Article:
Lenovo ThinkBook Plus Gen 4 2-in-1: Reimagining Productivity with Innovative Features

Lenovo ThinkBook Plus Gen 4 2-in-1: Reimagining Productivity with Innovative Features

Lenovo ThinkBook Plus Gen 4: A $3,000 laptop with dual screens, offering ingenuity in design While one screen falls short, the audio impresses and performance is generally smooth However, battery life may require frequent charging Is it worth the investment?

Some Noticeable Information

The Lenovo ThinkBook Plus Gen 4 is a hybrid laptop with dual displays, but it is expensive and may not be worth the price.

The OLED display on the ThinkBook is impressive and ideal for graphic design and media consumption. In contrast, the E-Ink display proves impractical for the majority of users due to evident ghosting and subpar responsiveness, while the battery life is rather disappointing.

Lenovo ThinkBook Plus Gen 4 2-in-1: Reimagining Productivity with Innovative Features

Source: LenovoLenovo ThinkBook Plus Gen 4 2-in-1 Laptop is a powerful and stylish hybrid laptop designed for small-business owners, students, and those dealing with photo/video-heavy workflows. While the easy-swap dual displays add a cool factor, it's important to note that the inclusion of two screens significantly increases the price of this machine. In this regard, Lenovo may have pushed the boundaries a bit too far.

The Lenovo ThinkBook Plus Gen 4 offers a stunning OLED display and a smooth user interface, but falls short in several areas. Additionally, its high price tag may be off-putting.

Solid performance

A novel approach to a hybrid laptop

Cons Borderline unaffordable

Lots of ghosting on the e-ink screen

Poor battery life

Puts out a lot of heat

$3040 at Lenovo See at Walmart

Design: Ingenuity in Full Force

Lenovo ThinkBook Plus Gen 4 2-in-1: Reimagining Productivity with Innovative Features

Joe Robinson

The ThinkBook Plus Gen 4 is a hybrid laptop that leans slightly towards the heavier side. When folded, it doesn't feel too burdensome to hold and carry, but it does give the sensation of holding two screens stacked on top of each other. The front-facing display boasts a 13.3-inch OLED screen, while an additional 12-inch color E-Ink panel resides beneath. What sets the ThinkBook apart is the fact that these screens can rotate within the same housing.

Thanks to a centralized 360-degree swivel mechanism, you can effortlessly rotate in one screen, while seamlessly switching to the other. Why opt for a transition from OLED to E-Ink? Perhaps you intend to conserve battery power, or you desire to peruse an extensively lengthy PDF document on a screen resembling the pages of a physical book. Remarkably, the process of rotating the screens felt remarkably fluid and flawlessly executed whenever I engaged a new screen.

Lenovo ThinkBook Plus Gen 4 2-in-1: Reimagining Productivity with Innovative Features

Joe Robinson

The ThinkBook exudes class with its sleek design, effortlessly accommodating two displays. The hardware primarily consists of displays and a keyboard, complemented by a glossy black chassis. The device features convenient Thunderbolt 4 (TB4) USB-C ports, a fingerprint scanner integrated into the power button, and a 3.5mm line-in. Additionally, there is a USB-C dongle included, allowing for HDMI output and a USB-A port. Take a glimpse at the Lenovo ThinkBook Plus Gen 4's webcam in the photo below:

Lenovo ThinkBook Plus Gen 4 2-in-1: Reimagining Productivity with Innovative Features

The OLED screen features a 1080p webcam and there is an additional lens on the E-Ink display. Both cameras provide satisfactory image quality for video conferencing. While it is possible to use the E-Ink panel for video calls, it is likely that most people will prefer the OLED screen. Heat-venting grilles can be found on the rear bezel of the keyboard housing and underneath it as well.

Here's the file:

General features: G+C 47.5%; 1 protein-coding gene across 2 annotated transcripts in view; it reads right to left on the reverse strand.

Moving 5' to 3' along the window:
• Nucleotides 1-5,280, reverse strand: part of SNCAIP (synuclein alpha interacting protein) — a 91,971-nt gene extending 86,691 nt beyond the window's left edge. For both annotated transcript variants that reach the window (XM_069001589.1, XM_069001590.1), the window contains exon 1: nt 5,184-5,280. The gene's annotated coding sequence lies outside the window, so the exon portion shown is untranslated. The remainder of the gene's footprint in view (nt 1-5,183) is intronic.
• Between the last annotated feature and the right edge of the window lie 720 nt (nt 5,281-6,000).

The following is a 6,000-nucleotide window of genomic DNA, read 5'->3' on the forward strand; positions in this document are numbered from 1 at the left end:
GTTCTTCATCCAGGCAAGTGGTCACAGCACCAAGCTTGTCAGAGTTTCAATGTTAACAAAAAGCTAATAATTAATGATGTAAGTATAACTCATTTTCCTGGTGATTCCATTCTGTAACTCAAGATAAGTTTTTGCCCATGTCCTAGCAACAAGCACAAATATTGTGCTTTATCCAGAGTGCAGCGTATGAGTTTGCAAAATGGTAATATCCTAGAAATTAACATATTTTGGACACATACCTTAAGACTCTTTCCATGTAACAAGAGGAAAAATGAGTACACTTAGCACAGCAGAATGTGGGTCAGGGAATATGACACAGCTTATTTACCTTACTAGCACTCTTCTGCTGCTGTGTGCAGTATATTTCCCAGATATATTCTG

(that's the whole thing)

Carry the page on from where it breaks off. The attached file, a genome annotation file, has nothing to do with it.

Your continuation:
Display(s): The E-Ink Screen is Haunted

Lenovo ThinkBook Plus Gen 4 2-in-1: Reimagining Productivity with Innovative Features

Joe Robinson

I loved the versatility of both screens - they could rotate for a full keyboard experience or easily fold down over the keyboard for tablet usage.

Out of the two displays, I believe most people will prefer the 2,880 x 1,800 OLED screen. OLED displays always impress me, and the ThinkBook didn't disappoint. With its wide range of colors, impressive contrast, and smooth motion clarity, the main screen of the ThinkBook is ideal for graphic design, photo or video editing. Additionally, it provides an excellent display for streaming videos from Netflix, Prime Video, and YouTube.

I'm fascinated by the test reels showcasing the 4K HDR capabilities of the latter. The vibrant and lush wildlife of Costa Rica in UHD appears exceptionally stunning on this compact screen. The OLED screen offers a refresh rate of 60Hz, which should be more than sufficient for most media and applications. However, gamers might desire a 120Hz or 144Hz performance. I found the Lenovo Base Pen to be a seamless companion for both screens. Personally, I preferred using my fingers on the touchscreen, but I found the pen to be excellent for note-taking and doodling.

Unfortunately, when it comes to screens, things take a slight downturn from here. In my opinion, the E-Ink display isn't an ideal match for the ThinkBook's target audience, which consists of small business owners, students, and graphic designers who require a portable workstation. It's regrettable because, in theory, the concept of a full-color E-Ink screen is an appealing way to conserve battery life and read extensive documents without straining your eyes.

Lenovo ThinkBook Plus Gen 4 2-in-1: Reimagining Productivity with Innovative Features

Joe Robinson

With a resolution of 2,560 x 1600, the ThinkBook's E-Ink panel surpasses its predecessor's black-and-white display. I was pleasantly surprised by the higher pixel count and the addition of colors, which added a new dimension to the E-Ink experience. While reading Poe's "The Tell-Tale Heart" on the E-Ink screen was enjoyable, it is important to note that the demands of the workplace are quite distinct from recreational reading.